Space within : Frederick Kiesler and the architecture of an idea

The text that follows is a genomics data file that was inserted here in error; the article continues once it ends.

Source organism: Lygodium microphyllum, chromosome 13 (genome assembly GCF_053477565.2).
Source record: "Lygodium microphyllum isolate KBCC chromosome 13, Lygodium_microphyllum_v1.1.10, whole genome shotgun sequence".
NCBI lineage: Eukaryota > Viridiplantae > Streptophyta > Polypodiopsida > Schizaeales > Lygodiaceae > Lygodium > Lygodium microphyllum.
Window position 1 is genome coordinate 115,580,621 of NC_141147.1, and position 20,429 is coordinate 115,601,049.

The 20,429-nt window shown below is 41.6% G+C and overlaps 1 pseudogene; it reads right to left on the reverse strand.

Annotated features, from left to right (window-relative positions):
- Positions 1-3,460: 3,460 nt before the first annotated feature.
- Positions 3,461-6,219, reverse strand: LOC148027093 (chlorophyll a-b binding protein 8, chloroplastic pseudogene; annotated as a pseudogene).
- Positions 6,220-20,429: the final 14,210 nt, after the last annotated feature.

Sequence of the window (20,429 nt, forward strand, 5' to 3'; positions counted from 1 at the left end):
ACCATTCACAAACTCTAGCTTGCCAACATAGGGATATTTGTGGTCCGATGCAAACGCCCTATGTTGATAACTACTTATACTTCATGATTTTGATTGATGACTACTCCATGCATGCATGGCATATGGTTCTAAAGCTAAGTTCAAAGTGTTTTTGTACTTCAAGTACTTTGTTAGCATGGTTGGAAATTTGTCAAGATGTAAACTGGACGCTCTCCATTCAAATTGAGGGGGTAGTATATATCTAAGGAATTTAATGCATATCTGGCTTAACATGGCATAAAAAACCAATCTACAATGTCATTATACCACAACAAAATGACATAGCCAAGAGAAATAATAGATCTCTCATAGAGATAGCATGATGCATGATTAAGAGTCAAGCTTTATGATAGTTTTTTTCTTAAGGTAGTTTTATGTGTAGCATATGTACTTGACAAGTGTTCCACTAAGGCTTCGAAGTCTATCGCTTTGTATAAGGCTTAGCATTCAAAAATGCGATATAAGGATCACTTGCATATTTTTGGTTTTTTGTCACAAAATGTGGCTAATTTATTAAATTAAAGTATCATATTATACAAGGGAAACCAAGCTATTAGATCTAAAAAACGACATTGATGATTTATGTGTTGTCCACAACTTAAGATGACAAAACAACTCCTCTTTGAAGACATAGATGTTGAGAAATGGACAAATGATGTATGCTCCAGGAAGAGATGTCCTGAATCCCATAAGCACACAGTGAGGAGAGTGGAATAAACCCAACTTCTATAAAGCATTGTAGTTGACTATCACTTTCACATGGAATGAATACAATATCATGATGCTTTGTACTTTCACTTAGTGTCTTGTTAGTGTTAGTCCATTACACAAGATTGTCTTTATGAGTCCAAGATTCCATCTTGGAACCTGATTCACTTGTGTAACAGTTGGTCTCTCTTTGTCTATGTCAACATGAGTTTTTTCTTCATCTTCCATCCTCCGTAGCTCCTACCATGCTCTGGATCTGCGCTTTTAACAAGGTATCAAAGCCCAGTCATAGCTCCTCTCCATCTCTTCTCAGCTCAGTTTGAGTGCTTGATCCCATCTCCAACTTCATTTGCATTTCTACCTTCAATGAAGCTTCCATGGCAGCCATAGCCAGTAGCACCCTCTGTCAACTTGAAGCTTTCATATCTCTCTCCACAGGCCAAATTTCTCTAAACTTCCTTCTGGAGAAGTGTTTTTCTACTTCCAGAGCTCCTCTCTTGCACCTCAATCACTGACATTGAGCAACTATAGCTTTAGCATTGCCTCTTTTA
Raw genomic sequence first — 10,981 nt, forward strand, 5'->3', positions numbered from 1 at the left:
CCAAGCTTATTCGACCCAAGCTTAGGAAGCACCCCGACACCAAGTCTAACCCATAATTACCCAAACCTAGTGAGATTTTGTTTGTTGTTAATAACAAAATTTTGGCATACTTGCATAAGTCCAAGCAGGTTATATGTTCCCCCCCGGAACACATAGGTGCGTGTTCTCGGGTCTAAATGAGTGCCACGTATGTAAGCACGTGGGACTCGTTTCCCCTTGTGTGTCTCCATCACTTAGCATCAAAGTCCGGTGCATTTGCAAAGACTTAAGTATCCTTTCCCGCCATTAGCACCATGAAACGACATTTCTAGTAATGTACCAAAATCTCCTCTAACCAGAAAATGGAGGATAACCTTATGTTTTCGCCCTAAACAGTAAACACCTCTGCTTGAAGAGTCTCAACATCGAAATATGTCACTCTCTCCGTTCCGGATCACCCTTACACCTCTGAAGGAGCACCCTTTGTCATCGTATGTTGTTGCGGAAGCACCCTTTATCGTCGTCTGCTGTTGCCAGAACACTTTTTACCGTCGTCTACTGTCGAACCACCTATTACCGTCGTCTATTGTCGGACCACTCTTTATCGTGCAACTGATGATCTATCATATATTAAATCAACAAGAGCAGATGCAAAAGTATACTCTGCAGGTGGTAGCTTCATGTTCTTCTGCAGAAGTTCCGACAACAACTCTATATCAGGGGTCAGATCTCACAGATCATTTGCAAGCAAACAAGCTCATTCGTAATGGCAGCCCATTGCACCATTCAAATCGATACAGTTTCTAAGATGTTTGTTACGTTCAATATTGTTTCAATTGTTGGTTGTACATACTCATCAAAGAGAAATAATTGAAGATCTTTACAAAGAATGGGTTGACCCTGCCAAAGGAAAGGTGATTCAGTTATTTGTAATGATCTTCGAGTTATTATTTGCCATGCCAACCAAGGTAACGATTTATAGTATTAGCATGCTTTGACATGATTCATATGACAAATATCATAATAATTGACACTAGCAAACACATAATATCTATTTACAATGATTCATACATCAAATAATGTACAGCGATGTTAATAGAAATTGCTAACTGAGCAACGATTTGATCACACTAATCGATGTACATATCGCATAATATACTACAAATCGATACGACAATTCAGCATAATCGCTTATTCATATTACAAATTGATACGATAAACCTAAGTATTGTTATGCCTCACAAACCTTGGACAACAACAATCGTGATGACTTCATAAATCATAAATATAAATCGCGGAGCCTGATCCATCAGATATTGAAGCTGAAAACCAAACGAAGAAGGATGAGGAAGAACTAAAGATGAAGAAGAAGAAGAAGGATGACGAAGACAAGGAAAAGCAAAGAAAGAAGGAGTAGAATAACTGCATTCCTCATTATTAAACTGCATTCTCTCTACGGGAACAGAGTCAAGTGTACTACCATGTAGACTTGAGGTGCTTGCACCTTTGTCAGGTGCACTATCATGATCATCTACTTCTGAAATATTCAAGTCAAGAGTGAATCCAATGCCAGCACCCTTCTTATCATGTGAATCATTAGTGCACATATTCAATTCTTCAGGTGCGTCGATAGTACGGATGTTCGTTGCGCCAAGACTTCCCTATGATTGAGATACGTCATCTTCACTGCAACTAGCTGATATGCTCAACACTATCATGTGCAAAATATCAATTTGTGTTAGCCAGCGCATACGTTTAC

From 1922-1942, the Austrian-American architect and designer Frederick Jacob Kiesler (1890-1965) designed architecture based on the idea that it must complement the physiological and psychological processes of the human body. In order to reconcile the technological changes wrought by industrialized production with the need for structures that promoted human health, he developed an inspired model for interactive design. His formative experiences in Europe working with De Stijl and the G-Group, along with his exposure to Central European examples of architecture, art, and science set the agenda for his later works. Yet he never stopped experimenting with new concepts that would bolster his essential philosophy of body-generated space. After he immigrated to the United States in 1926, Kiesler’s pursued his ideas about physiological and psychological architecture within a new cultural milieu and a network of encouraging personal connections. He forged relationships with a sympathetic community of émigré industrial designers and architects who promoted his efforts to integrate modern technology with new design idioms. During his first fifteen years in New York City, Kiesler looked to contemporary science as a way to advance a model of flexible architectural design. He also worked at the cutting edge of industrial design research and was an early protagonist of human factors engineering methods. His body-centered methodology stood in opposition to aesthetic and reductive approaches toward modernism and functionalism. Instead of designing according to a priori determinations of what was functional and what was not, Kiesler’s functionalism was based on an iterative design practice that would reveal progressively more useful and universally applicable forms.